This is now a serious matter for consideration by the Treasury Department. The FSA is demonstrating that there can be a reasonable balance between consumer and investor protection on the one hand and the costs imposed on suppliers of financial services on the other. It is the responsibility of government to recognize and act to create this balance. Otherwise, just as banks are gradually drifting to national charters, securities services will gradually drift to places in the world where the cost of providing the services is lower. Because of the worldwide communications system, consumers will gradually move to using these services because of the more favorable cost structures they offer.
Taken as a whole, consumers and investors are willing to pay for reasonable protection, but not more than what is reasonable. The fact that we now see many financial services moving abroad suggests the structure in the United States is too costly for the protection it offers. This balance must be restored.
Finally, it is impossible to discuss this subject without addressing private class actions, especially under the SEC's Rule 10b-5. Several studies have now shown that there is no serious policy support for these actions. They amount to a transfer from the innocent shareholders of a defendant company to the complainants who happened to trade during a critical period. In addition, the transfer of value turns out to be primarily for the benefit of the well-compensated lawyers who act for the defendants as well as the plaintiffs. This system makes no sense, imposes a huge and unnecessary cost on public companies, and is doubly unnecessary when the SEC has the authority both to enforce Rule 10b-5 and to share the results of its enforcement actions with injured parties through the so-called Fair Fund. Private class actions under 10b-5, which are in any event judge-made and not authorized by Congress, should be eliminated.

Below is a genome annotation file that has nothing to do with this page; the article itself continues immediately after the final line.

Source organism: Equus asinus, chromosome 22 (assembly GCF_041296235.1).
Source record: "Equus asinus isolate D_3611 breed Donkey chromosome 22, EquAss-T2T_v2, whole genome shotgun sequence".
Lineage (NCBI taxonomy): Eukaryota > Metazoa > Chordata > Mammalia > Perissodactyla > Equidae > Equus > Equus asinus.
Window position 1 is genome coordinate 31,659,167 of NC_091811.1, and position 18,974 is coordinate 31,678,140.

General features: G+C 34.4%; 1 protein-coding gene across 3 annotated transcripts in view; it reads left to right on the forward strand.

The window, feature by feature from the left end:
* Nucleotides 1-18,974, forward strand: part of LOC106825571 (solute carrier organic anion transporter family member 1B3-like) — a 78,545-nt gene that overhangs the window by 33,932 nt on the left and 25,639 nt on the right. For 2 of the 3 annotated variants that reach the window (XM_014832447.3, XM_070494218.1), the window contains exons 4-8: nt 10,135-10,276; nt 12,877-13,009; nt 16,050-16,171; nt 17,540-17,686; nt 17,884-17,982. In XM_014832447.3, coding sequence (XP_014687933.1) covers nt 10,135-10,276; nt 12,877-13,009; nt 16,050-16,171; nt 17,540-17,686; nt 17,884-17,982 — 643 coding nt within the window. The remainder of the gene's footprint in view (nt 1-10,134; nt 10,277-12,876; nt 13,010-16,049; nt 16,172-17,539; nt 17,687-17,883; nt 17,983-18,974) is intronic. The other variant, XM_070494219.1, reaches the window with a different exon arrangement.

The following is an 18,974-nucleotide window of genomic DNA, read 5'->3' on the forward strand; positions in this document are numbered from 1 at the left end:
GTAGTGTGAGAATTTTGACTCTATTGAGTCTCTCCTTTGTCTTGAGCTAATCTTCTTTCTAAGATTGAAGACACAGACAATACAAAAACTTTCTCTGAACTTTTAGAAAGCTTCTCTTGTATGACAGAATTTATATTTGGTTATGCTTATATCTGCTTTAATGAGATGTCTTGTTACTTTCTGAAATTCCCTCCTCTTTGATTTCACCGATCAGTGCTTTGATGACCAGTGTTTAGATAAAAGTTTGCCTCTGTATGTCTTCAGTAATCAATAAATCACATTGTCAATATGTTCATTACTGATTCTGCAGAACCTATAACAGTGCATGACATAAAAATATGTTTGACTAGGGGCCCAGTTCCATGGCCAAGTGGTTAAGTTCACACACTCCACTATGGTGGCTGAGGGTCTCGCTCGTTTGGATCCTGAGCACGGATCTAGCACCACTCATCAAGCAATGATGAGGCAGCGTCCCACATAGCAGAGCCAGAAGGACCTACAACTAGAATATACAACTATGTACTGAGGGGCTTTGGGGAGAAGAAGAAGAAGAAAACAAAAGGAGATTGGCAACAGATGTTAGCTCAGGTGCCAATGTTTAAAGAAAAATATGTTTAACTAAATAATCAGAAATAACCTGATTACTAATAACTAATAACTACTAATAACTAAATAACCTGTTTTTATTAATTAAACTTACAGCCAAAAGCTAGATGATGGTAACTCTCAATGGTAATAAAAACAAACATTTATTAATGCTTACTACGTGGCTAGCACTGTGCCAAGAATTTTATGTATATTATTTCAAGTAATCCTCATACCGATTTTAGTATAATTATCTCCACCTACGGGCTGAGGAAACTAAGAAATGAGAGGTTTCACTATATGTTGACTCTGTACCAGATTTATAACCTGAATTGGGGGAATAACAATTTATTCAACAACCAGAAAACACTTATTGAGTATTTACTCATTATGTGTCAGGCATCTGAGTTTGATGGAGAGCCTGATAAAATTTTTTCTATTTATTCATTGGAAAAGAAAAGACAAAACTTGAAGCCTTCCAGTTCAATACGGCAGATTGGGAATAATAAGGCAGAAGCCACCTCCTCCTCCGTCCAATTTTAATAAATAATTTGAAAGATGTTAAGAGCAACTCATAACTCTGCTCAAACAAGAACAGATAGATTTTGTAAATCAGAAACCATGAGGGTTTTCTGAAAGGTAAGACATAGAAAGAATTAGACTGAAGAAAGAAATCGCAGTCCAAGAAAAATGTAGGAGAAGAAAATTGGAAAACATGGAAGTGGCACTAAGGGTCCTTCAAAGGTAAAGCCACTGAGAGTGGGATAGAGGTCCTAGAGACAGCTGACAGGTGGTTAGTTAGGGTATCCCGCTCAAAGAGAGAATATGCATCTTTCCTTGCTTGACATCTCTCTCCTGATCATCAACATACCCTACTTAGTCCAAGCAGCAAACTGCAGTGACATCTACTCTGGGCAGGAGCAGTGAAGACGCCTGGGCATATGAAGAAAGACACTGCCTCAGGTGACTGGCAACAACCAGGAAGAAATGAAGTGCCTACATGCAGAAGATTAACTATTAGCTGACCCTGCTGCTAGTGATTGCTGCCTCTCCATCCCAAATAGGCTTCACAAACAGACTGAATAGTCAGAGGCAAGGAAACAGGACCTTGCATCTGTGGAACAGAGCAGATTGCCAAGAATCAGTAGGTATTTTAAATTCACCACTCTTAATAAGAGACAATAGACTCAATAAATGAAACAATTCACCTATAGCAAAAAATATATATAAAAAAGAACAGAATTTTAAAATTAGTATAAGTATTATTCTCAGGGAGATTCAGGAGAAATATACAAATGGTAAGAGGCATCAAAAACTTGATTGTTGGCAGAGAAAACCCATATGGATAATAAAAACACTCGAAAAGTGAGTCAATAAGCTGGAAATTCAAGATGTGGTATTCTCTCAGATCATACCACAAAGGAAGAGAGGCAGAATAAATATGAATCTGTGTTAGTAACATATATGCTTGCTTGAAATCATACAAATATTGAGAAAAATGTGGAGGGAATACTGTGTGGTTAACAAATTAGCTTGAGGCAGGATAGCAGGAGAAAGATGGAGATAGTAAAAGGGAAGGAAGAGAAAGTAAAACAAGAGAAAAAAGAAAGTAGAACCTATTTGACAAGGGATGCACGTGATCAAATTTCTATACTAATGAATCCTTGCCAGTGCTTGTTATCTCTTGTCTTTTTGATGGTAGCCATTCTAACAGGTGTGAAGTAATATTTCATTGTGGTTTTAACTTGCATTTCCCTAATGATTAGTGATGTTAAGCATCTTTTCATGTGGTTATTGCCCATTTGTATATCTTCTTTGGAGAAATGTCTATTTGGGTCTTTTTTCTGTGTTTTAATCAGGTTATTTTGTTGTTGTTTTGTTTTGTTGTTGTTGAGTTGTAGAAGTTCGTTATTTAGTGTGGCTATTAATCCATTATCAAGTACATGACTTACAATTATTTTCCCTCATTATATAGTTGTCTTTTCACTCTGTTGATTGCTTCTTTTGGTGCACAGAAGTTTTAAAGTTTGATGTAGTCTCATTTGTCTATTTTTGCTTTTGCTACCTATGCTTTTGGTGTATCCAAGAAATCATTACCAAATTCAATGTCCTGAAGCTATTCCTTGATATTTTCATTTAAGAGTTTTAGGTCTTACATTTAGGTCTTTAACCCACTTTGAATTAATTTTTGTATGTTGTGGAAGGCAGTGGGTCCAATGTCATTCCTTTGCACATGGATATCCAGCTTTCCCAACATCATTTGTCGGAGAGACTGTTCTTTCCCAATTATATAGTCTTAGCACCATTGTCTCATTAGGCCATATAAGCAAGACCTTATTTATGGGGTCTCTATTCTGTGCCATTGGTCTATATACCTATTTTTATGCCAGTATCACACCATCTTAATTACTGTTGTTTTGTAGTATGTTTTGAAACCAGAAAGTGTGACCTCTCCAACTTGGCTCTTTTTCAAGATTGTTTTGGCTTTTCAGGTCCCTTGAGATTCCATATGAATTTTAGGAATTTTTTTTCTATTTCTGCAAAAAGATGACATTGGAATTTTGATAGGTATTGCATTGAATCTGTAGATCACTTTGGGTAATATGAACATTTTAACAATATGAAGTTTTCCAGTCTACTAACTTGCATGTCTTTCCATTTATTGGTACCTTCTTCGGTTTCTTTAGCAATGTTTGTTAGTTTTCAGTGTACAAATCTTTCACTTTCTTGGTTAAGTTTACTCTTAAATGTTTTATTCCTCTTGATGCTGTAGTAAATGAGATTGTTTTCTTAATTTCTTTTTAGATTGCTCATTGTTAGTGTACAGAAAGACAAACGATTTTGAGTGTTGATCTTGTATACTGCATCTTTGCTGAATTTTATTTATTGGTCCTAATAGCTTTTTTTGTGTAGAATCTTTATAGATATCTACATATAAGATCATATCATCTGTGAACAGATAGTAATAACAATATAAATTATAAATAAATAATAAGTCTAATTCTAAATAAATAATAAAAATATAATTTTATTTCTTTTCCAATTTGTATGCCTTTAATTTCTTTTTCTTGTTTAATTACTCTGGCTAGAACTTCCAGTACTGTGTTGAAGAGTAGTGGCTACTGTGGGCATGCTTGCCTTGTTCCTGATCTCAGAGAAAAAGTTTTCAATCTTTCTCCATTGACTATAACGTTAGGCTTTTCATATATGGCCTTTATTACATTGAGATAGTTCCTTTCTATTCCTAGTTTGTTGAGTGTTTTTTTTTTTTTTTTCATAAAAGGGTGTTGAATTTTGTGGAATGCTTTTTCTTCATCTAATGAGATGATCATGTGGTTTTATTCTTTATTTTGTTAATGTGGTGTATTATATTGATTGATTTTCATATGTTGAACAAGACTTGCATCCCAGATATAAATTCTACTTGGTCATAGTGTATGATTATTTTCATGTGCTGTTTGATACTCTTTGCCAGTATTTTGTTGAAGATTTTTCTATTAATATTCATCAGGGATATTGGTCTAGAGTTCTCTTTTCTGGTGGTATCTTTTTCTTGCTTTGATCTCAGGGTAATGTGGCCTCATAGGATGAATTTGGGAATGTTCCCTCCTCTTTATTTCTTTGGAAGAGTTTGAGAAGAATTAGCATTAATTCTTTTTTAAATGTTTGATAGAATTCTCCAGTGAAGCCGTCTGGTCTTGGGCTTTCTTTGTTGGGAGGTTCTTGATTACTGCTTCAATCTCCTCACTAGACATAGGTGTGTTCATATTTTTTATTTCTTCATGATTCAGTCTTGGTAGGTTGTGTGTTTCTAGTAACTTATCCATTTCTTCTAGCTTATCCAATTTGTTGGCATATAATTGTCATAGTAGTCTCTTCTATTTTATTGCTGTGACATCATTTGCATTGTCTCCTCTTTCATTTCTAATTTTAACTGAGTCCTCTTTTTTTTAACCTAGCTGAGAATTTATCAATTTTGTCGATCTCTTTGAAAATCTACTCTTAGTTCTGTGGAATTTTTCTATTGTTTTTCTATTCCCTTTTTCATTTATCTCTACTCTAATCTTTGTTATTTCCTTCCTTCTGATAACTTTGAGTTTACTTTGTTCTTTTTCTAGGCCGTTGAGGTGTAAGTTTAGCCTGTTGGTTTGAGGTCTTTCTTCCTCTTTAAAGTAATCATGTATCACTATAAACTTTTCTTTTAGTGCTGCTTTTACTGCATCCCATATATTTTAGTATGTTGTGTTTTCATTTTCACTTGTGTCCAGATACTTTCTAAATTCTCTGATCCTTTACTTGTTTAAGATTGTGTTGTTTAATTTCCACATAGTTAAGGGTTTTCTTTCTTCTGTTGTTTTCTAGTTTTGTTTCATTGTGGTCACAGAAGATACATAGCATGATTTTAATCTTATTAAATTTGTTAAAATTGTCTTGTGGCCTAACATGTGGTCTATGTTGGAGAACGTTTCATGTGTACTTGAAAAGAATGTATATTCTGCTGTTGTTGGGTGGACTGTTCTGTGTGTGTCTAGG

1.5. What role should the States have in the regulation of financial institutions? Is there a difference in the appropriate role of the States depending on financial system protection or consumer and investor protection aspects of regulation?